With my budget and as it is my first lens and DSLR camera ever, I am looking at these two:

Nikon 35mm f/1.8G ED AF-S FX NIKKOR Lens


Nikon 24-85mm f/3.5-4.5G ED VR AF-S

for my D-610 camera.

I like landscape and street photography and also for portraits I like shallow depth of field . Now between those two, which one do you recommend? And around that price range is there any thing else you can suggest?

  • 1
    Wow, that's quite a first camera!
    – clabacchio
    Nov 27, 2014 at 8:03
  • Product recommendations are off-topic. If you re-word your question to ask what the specific differences are between those lenses that might help, but be aware that this sort of question will probably already have been answered to it would be worth doing a search.
    – connersz
    Nov 27, 2014 at 12:19
  • @clabacchio well it can be a first and last camera too :D Nov 27, 2014 at 14:37
  • This is a big improvement over the first version of the question, but it's still really hard to answer, since the difference really comes to your usage and preferences, and we don't know those. And it sounds like you don't either — which isn't a bad thing, really. It just means you'll need to figure it out.
    – mattdm
    Nov 27, 2014 at 16:01
  • 1
    I lied about that being the last comment. :) It occurs to me that you would enjoy Mike Johnston's "Letter to George", because it fits with your idea of buying high-end and not worrying for years. Mike' advice fits with that, but but he does recommend two lenses to start.
    – mattdm
    Nov 27, 2014 at 16:21

2 Answers 2


This is the typical tradeoff between a zoom lens and a prime.

The zoom gives you more flexibility, and is appropriate for both landscapes and portraits, with the whole range in between.

The prime gives you a lot of quality for a small price, more light and shallower depth of field for the same focal length (and for some longer ones), it's lighter and forces you to compose with a single possible field of view. You can argue whether this is an advantage, in that it can be stimulating for developing technique and style.

The 35 mm on FX qualifies (I think) as wide-normal, thus it's really appropriate for street photography. It's not the typical portrait lens, although you can of course take portraits too.

  • what is a "prime" lens? I see this word everywhere. Nov 27, 2014 at 14:34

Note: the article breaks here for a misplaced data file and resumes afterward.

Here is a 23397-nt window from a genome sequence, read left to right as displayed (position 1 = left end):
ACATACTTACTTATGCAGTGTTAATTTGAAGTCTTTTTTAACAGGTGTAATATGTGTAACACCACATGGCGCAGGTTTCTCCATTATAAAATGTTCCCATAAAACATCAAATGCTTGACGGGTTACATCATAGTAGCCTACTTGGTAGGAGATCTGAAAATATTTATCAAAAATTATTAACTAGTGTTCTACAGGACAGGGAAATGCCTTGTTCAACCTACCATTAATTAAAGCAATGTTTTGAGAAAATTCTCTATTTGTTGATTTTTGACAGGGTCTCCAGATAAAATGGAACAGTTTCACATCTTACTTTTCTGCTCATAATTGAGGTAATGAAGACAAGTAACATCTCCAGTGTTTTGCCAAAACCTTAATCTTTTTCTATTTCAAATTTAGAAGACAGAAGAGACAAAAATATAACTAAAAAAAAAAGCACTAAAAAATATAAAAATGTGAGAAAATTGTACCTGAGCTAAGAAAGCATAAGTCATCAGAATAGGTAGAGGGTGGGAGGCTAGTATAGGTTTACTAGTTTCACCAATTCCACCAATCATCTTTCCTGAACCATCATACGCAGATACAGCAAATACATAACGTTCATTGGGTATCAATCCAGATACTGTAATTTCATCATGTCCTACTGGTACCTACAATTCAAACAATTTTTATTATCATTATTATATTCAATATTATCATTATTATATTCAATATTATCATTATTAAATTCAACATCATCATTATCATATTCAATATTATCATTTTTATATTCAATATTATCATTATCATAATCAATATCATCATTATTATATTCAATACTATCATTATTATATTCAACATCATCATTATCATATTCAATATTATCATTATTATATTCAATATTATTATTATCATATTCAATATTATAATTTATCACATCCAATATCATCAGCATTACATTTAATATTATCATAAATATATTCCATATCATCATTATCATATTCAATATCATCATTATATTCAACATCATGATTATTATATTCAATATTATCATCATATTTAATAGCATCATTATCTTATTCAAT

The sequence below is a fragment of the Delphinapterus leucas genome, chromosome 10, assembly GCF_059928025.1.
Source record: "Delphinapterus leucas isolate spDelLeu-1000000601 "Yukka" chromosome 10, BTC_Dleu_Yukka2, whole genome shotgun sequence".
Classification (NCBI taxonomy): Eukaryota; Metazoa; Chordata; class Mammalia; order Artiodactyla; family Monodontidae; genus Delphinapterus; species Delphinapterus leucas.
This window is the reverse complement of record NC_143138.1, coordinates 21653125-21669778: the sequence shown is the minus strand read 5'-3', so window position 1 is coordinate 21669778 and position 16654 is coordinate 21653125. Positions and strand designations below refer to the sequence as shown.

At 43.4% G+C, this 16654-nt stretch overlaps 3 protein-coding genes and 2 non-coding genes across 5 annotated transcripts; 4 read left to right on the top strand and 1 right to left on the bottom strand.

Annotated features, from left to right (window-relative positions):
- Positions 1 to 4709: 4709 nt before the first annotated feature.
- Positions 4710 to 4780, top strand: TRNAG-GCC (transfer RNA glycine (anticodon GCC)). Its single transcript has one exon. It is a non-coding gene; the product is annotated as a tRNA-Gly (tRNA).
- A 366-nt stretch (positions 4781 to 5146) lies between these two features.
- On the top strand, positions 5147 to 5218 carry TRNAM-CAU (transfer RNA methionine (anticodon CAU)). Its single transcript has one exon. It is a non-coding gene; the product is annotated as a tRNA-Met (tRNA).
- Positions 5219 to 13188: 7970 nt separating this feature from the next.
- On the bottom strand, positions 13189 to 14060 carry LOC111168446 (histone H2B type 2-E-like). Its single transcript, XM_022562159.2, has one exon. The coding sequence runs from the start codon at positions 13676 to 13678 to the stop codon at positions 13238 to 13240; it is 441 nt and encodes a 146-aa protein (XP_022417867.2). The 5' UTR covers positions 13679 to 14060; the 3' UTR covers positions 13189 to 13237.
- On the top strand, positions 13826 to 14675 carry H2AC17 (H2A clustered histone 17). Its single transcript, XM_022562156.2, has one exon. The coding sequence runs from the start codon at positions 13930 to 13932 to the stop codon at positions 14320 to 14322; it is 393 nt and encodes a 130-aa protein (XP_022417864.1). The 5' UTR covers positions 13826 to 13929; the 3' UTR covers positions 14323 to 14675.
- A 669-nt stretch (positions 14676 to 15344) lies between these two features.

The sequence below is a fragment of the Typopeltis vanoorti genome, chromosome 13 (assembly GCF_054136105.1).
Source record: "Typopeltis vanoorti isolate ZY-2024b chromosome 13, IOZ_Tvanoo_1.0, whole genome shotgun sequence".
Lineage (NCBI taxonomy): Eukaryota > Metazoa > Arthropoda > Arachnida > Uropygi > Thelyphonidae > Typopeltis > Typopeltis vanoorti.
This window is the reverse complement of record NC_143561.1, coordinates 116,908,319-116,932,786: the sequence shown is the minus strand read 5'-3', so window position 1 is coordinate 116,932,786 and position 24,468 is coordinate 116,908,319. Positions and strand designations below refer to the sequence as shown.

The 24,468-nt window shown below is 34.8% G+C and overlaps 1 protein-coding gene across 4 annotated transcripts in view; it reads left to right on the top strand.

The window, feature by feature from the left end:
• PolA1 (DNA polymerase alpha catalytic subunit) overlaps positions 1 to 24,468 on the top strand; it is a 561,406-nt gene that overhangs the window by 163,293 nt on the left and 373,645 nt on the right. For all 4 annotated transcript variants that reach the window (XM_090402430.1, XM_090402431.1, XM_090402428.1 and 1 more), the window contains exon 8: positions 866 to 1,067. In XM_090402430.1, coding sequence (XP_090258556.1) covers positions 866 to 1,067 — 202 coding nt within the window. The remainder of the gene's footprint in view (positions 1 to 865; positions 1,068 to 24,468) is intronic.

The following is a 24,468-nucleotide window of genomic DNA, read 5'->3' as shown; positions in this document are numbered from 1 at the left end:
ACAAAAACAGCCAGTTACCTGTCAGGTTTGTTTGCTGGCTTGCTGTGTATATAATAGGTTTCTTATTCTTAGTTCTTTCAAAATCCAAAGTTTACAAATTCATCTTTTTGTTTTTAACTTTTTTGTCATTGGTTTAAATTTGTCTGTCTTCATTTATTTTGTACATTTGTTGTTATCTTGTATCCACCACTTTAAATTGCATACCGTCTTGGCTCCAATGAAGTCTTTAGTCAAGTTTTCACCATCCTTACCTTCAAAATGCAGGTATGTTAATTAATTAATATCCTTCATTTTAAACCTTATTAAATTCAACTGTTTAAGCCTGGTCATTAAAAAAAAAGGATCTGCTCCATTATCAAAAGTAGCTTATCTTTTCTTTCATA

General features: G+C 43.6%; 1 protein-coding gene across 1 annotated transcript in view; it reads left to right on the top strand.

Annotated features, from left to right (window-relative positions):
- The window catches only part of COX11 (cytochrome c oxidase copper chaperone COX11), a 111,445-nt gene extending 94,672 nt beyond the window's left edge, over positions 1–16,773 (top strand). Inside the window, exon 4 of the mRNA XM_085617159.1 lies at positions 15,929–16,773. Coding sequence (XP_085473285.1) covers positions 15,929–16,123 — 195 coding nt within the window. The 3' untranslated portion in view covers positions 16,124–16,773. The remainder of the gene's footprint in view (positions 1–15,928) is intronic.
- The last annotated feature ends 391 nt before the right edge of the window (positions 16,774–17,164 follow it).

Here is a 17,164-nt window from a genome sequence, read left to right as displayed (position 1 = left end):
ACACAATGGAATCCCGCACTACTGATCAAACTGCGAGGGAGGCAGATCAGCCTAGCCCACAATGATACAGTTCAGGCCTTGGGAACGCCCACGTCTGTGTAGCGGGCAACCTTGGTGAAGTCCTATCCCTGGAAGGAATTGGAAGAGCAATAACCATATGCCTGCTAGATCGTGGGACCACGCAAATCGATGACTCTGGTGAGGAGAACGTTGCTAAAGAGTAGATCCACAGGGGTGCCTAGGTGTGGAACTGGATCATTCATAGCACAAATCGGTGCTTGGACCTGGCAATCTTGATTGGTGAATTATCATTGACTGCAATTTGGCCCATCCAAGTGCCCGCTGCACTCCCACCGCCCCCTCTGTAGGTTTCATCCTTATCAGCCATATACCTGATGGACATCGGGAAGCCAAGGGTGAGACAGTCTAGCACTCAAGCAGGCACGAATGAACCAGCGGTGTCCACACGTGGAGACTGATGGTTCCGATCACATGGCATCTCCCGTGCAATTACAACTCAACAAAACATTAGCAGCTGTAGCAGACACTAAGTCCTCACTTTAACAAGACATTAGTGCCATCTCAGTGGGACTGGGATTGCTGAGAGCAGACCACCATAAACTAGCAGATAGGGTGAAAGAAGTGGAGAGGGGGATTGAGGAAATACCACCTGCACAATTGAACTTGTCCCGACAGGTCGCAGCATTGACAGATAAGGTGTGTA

• 2
    "Prime" == "Not zoom". See.
    – user31502
    Nov 27, 2014 at 14:41
  • with Any of those lenses, Can I take a shot like this image? wvs.topleftpixel.com/13/06/30 ? What kind of lens is needed for this? Nov 27, 2014 at 14:42
  • 2
    @user1899082 that image was taken with a 12mm (ultra-ultra-wide) lens and then cropped to prevent converging verticals, you wont quite be able to get that dramatic a perspective using a 24mm, nor will you be able to have the building's edges parallel to the edge of the image. See: photo.stackexchange.com/questions/1100/…
    – Matt Grum
    Nov 27, 2014 at 15:20
  • 1
    @user1899082 you can achieve that with nearlt any lens, but unless you have an ultra-wide one, you'll need to take multiple shots and stitch them using a panorama tool like Hugin
    – clabacchio
    Nov 27, 2014 at 15:27

You have a full frame camera, you wont have crop effect that means you get actual frame according to the focal length(35mm or 24mm).

As your interest in landscape, its better to go for 24mm of focal length, but again as you also said you need shallow depth of field and you like portraits, 35 mm is what i recommend for that purpose that has 1.8 aperture. 35 mm falls under 24-85mm but you then compromise its lowlight capability and Dof.

so i would recommend you to get 35mm for its versatile capability for detail shots on street and portraits and 24-85 for landscape and for situations you cant move close for shots.

For your interest you need both the lenses. If budget is a constraint i would say to go for 35mm lens first as it gives so much for that price and later 24-85mm which is almost $300 expensive to 35mm.(also see Sigma 12-24mm F/4.5-5.6 EX DG HSM II which is much wider but expensive too).

  • 1
    The sigma you mention is designed for crop sensor cameras (DC is sigma's equivalent of EF-S or DX). Also, please separate out your answer into paragraphs to make it more readable. Nov 27, 2014 at 8:33
  • I think the first part of this post is confusing. There's nothing magical about 24×36 in terms of "actual" field of view, even though many lenses and are designed for that format. I know we call it "full-frame", but still, it's confusing. All lenses produce a field of view according to the focal length and sensor size combined, whether on full-featured, APS-C, 1",or smaller or larger. The crop isn't an effect — it's a conversion factor between formats.
    – mattdm
    Nov 27, 2014 at 16:14

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